by George Bollenbacher
Through a Glass Darkly – First Indicators on SEF Trading
G. M. Bollenbacher & Co., Ltd.
Now that we’ve had three weeks of non-mandatory trading on SEFs, as well as the first applications to make SEF trading mandatory (the so-called “MAT” applications), can we see any early indications of how the SEF market will play out? As they say, the returns are fragmentary, but already some trends are visible.
Let’s start with the raw volume numbers. The best compilation is put together by Tod Skarecky, SVP of Clarus Financial Technology. His table for the third week of trading, 10/14-10/18, is below.
As Tod points out in his commentary, Bloomberg is the early winner in the credit space, and the telephone interdealer brokers – ICAP, Tullet, and BGC – are the early winners in rates and FX. But there is another interesting fact: the two SEFs who made the MAT applications, Javelin and trueEX, had no trading volume at all.
Another thing that is more apparent in a graph than a table is the high volatility of the volume numbers. Here’s the graph for the largest volume SEFs for the last two weeks.
We can’t tell from Tod’s data how many transactions these volumes represent, but we can from the individual SEFs’ reporting, and the USD 291 billion in volume for ICAP on 10/16 comprised 113 transactions, in a wide variety of currencies, of which 43 were larger than 1 billion, and almost all of those were FRAs. According to Tod, the spike represents a weekly fixing event. But it does raise the obvious question of whether the block thresholds set by the CFTC will make any difference at all, since these very large trades were voluntarily done on a SEF.
So what can we discern from these very early results?
1. The power in the market has already started shifting from the dealers to the customers. Given that the dealers hate SEFs because they narrow the spreads and expose trades to the daylight, the fact that any transactions are done on them voluntarily means that the dealers are losing their control of the market. Of course, as Tod points out, the phone brokers may be routing some of their phone business to their own SEFs, but the trend is evident just the same.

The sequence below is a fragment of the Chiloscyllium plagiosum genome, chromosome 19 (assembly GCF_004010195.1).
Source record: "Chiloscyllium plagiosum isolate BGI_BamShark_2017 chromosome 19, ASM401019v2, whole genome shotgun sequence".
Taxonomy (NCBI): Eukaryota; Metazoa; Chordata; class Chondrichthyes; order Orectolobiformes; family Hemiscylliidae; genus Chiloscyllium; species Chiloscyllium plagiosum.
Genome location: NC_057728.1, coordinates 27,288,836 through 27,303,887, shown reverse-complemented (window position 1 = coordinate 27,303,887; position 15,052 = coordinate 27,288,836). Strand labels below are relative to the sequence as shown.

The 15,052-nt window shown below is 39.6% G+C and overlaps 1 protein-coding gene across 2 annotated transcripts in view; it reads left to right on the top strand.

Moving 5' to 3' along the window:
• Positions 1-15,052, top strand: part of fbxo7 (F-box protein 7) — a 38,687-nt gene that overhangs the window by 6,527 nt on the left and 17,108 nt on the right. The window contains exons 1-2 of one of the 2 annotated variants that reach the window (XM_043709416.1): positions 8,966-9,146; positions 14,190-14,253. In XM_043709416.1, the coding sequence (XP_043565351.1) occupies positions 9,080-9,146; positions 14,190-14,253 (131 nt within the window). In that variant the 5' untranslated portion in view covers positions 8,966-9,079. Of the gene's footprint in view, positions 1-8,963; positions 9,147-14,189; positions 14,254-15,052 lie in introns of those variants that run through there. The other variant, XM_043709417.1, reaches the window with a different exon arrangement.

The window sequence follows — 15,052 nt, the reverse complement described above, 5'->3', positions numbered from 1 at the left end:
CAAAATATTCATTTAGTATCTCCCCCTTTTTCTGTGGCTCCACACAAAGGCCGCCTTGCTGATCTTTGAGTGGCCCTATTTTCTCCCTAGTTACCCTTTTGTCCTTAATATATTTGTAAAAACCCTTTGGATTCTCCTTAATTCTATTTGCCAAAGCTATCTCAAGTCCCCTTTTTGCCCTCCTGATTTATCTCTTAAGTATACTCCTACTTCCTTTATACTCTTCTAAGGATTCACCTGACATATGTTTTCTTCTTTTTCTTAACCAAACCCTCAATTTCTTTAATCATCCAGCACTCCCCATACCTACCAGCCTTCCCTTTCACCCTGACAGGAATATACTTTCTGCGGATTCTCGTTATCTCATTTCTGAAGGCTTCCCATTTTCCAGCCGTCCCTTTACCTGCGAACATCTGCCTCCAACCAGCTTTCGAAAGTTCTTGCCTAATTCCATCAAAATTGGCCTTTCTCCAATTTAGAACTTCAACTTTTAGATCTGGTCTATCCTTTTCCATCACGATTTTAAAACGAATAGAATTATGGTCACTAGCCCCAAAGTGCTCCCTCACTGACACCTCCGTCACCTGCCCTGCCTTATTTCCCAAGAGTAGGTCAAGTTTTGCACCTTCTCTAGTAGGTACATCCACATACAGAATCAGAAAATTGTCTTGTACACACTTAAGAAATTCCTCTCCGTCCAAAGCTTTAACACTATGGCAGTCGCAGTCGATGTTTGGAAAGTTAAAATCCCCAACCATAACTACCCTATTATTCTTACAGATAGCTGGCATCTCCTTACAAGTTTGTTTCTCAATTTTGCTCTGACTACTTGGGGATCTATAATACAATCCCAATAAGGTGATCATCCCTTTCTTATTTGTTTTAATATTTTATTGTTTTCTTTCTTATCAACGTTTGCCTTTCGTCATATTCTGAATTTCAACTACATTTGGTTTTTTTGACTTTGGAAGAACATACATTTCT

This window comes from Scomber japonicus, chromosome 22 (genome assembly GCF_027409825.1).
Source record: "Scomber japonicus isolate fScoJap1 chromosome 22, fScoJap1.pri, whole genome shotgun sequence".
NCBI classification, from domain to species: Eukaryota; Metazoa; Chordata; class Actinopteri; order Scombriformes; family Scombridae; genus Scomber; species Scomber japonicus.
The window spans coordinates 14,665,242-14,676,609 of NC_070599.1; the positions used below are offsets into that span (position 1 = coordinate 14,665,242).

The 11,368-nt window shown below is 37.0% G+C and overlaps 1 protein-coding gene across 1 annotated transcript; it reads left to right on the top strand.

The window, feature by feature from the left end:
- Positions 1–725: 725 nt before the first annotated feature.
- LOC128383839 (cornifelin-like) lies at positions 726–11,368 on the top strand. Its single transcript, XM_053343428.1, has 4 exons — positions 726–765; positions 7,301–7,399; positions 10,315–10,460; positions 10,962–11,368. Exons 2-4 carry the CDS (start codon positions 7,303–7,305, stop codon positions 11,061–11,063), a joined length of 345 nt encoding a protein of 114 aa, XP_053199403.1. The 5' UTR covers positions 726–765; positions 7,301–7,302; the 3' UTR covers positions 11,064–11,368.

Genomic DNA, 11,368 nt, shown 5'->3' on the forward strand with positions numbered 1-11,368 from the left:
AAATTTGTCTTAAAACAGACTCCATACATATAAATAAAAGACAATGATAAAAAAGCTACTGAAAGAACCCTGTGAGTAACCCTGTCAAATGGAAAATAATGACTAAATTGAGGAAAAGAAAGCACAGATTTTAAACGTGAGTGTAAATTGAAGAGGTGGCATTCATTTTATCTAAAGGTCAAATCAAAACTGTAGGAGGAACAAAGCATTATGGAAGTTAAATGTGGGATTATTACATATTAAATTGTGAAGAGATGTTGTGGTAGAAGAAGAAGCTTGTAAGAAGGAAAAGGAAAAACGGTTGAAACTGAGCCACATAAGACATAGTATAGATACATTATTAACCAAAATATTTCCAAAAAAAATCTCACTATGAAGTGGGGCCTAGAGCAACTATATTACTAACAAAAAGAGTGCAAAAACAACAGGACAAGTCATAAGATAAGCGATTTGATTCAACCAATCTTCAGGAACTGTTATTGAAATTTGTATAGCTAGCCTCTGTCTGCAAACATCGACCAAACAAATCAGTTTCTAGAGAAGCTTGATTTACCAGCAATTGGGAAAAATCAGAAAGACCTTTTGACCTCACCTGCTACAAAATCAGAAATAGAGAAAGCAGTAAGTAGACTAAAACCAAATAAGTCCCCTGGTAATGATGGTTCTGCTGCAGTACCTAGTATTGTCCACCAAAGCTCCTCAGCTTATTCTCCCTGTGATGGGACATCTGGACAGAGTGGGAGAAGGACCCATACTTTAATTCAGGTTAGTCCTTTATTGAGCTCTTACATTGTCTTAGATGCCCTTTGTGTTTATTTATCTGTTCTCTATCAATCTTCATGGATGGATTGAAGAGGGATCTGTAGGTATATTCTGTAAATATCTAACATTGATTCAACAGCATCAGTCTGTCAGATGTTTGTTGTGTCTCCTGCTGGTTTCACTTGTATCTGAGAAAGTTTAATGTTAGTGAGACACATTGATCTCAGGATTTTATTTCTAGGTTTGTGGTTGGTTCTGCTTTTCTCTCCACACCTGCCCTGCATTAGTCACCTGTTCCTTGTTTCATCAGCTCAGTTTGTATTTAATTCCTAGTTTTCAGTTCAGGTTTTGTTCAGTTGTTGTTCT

2. A corollary is the shift from principal to agency transactions, which will accelerate when the first MAT rulings take effect. Both trading and sales desks at SDs have been slow to come to grips with this shift, and the buy side has probably not fully comprehended it either, but everyone does business differently in an agency model. Will FCMs become the dominant brokers in the SEF world, because they will be able to supply certainty of clearing? Will the buy side be cognizant of and understand the new relationships between the brokers and the SEFs? Will the principal trade become extinct because of the CFTC’s 15-second rule?
3. It may already be too late for the marginal SEFs in the high volume products. The first mover advantage and the control of some orders may already have doomed those markets that don’t have either. The important question is, what will the marginal SEFs do about it. Two obvious possibilities: 1) ramp up the rebate game and 2) go after lower volume products. I expect both to start very soon.
4. The traditional ECNs (MarketAxess and TradeWeb, for example) appear to be late to the party, and will have to scramble to catch up. It may be that the principal-based ECN model that they have perfected isn’t well enough suited to the SEF structure, or maybe they are just getting started. In any event, they have as much to lose in this market shift as anyone, so we will watch their efforts with interest.
Of course, two weeks doesn’t tell much of a story, and this glass is still pretty foggy. But the stakes in this race are enormous, and even if the horses are just out of the gate, some front runners and some laggards are becoming visible. It promises to be an exciting six months or so.